India favours traditional mode of advertising: Nielsen
Word-of-mouth and editorial content in newspaper articles are still the most trusted form of advertising in India, a survey says.
New Delhi: Word-of-mouth and editorial content in newspaper articles are still the most trusted form of advertising in India, a survey says.
According to a survey conducted by global consultancy firm, The Nielsen, Indian respondents voted most in favour of recommendations by acquaintances (93 percent) followed by editorial content in newspaper articles (87 percent), preferring them as most trusted forms of advertising.
"Personal recommendation and editorial content is seen as unbiased information about a product or service and plays a major role in consumer decision making process," Nielsen Consumer Research Associate Director Vatsala Pant said.
The survey named "Nielsen Global Online Consumer" was conducted on more than 2,500 internet consumers in 50 markets across Europe, Asia Pacific, North and Latin America, and the Middle East from March 19 - April 2, 2009. The responses are recorded in the order of priority of the respondents.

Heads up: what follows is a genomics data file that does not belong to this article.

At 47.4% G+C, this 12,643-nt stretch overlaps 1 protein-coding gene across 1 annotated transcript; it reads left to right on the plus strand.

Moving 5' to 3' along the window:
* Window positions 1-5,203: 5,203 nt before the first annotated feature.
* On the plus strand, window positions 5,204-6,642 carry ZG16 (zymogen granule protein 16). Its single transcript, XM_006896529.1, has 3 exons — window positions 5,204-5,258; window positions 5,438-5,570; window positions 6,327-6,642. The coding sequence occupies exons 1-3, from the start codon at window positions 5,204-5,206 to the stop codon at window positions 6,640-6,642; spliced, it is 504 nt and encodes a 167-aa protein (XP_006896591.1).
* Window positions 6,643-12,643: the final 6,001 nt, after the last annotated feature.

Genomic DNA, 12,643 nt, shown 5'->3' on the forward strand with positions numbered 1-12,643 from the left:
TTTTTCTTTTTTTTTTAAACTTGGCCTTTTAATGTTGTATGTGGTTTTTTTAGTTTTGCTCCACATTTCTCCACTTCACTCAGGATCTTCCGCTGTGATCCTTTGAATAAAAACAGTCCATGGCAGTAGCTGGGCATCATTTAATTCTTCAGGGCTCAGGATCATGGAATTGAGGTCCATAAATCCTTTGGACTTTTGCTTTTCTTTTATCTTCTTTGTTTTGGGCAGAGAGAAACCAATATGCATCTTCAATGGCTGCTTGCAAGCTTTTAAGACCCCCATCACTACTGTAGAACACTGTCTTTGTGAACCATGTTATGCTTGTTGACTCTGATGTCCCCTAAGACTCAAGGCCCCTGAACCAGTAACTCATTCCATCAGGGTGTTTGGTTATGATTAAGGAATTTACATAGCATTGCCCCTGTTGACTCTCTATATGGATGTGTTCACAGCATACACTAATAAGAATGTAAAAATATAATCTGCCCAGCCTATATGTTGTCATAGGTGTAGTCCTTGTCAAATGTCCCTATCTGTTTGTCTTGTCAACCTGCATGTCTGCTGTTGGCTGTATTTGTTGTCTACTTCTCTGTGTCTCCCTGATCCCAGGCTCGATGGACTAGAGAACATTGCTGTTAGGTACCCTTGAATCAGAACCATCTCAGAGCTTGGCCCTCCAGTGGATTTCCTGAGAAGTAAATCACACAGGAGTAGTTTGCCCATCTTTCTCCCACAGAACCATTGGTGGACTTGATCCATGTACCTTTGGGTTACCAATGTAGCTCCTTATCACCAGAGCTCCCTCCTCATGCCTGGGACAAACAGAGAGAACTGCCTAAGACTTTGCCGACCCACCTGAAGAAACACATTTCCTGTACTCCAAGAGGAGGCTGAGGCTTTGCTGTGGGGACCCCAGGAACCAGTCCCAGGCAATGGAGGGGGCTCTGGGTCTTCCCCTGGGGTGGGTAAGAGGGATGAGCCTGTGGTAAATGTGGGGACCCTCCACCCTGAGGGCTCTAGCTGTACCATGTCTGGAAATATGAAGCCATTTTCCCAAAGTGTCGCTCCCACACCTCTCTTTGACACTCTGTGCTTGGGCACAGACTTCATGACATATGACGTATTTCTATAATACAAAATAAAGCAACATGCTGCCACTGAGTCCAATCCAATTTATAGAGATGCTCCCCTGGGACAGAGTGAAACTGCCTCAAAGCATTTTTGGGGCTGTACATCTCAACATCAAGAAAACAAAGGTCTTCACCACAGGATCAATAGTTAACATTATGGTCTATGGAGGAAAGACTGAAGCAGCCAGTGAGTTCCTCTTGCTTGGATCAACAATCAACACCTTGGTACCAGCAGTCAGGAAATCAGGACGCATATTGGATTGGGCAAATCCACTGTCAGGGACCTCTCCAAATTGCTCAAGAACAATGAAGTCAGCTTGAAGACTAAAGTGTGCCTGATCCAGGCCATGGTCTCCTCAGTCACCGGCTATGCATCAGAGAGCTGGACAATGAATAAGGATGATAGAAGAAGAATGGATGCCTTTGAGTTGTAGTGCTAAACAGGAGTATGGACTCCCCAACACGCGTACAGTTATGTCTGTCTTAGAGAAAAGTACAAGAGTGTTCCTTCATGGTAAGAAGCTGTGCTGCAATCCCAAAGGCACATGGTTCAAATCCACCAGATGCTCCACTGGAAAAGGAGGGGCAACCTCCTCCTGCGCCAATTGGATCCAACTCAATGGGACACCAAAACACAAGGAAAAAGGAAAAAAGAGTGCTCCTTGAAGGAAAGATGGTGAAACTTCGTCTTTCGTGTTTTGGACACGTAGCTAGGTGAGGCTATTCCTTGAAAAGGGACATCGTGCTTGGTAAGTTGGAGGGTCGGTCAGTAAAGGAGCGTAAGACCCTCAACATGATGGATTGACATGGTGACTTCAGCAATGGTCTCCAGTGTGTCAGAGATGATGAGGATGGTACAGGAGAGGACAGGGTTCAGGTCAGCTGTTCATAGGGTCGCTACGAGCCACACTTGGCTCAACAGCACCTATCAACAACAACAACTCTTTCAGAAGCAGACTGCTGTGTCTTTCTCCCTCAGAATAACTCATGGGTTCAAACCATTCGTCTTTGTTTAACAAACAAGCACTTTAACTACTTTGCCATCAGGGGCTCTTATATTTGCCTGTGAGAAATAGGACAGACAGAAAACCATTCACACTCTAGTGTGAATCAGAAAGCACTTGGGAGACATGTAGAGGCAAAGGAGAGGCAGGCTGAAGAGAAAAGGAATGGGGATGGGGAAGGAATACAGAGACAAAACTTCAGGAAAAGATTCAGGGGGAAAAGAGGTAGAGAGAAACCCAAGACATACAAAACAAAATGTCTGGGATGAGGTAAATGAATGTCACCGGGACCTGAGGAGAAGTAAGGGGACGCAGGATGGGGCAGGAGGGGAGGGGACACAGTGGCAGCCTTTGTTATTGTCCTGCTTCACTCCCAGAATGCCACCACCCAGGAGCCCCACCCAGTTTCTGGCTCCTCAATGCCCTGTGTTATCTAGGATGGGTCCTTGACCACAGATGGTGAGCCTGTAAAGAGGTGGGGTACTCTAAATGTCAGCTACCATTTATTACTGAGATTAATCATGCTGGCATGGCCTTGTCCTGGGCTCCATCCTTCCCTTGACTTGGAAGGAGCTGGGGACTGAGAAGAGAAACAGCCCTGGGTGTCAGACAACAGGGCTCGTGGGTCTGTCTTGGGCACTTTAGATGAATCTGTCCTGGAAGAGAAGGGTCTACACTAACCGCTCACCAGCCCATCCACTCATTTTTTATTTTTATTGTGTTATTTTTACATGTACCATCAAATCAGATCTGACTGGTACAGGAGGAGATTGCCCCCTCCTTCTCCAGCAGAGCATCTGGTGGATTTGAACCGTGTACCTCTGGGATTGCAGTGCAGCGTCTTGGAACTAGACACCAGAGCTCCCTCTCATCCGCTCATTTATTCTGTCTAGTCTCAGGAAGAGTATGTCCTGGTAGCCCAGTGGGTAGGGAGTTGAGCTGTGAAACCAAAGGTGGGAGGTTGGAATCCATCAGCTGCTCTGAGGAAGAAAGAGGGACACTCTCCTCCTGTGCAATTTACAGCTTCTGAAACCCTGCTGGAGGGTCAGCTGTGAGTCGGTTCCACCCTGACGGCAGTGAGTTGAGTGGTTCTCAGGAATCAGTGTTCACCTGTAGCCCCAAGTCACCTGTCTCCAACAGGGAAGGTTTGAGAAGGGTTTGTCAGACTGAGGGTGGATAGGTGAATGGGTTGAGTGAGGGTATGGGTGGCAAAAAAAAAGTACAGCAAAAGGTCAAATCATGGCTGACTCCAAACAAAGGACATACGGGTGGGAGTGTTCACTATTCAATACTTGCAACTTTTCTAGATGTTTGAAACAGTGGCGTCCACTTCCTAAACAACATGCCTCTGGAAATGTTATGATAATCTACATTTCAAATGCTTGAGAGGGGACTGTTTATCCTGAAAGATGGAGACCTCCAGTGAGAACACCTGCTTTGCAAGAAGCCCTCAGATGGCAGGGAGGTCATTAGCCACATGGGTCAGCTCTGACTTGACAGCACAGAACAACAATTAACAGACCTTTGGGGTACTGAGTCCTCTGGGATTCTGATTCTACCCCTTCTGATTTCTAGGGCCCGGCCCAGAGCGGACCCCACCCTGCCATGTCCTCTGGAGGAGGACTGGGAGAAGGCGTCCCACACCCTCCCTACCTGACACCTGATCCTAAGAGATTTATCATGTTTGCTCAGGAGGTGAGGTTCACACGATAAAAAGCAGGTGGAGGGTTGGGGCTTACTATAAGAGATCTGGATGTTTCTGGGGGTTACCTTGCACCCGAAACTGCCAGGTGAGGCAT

Brand websites are next to newspaper articles in trustworthiness and were favoured by 78 percent Indian respondents.
While consumer opinions posted online is gaining trust world over, traditional forms of advertising like ads in newspapers and TV are still more popular in India with 77 and 76 percent Indian respondents voting for them, while only 74 percent preferred opinions posted online.
The report reveals that "brand sponsorship" and "ads before movies" have seen the greatest increase in trust levels, both registering an increase of 20 percentage points.
Text ads on mobile phones recorded second highest increase in trust from 24 percent votes in April 2007 to 43 percent in April 2009.
Brand websites that seem to be the most trusted form of advertising globally hold greatest sway in China, followed by Pakistan, and Vietnam that have received more than 80 percent or more responses.
However, brand websites tend to be trusted least among Swedish and Israeli internet users with 40 and 45 percent respondents voting for them, respectively.
The survey shows that other forms of digital advertising are trusted less than ads appearing in traditional media such as TV, billboards, radio, magazines, and newspapers.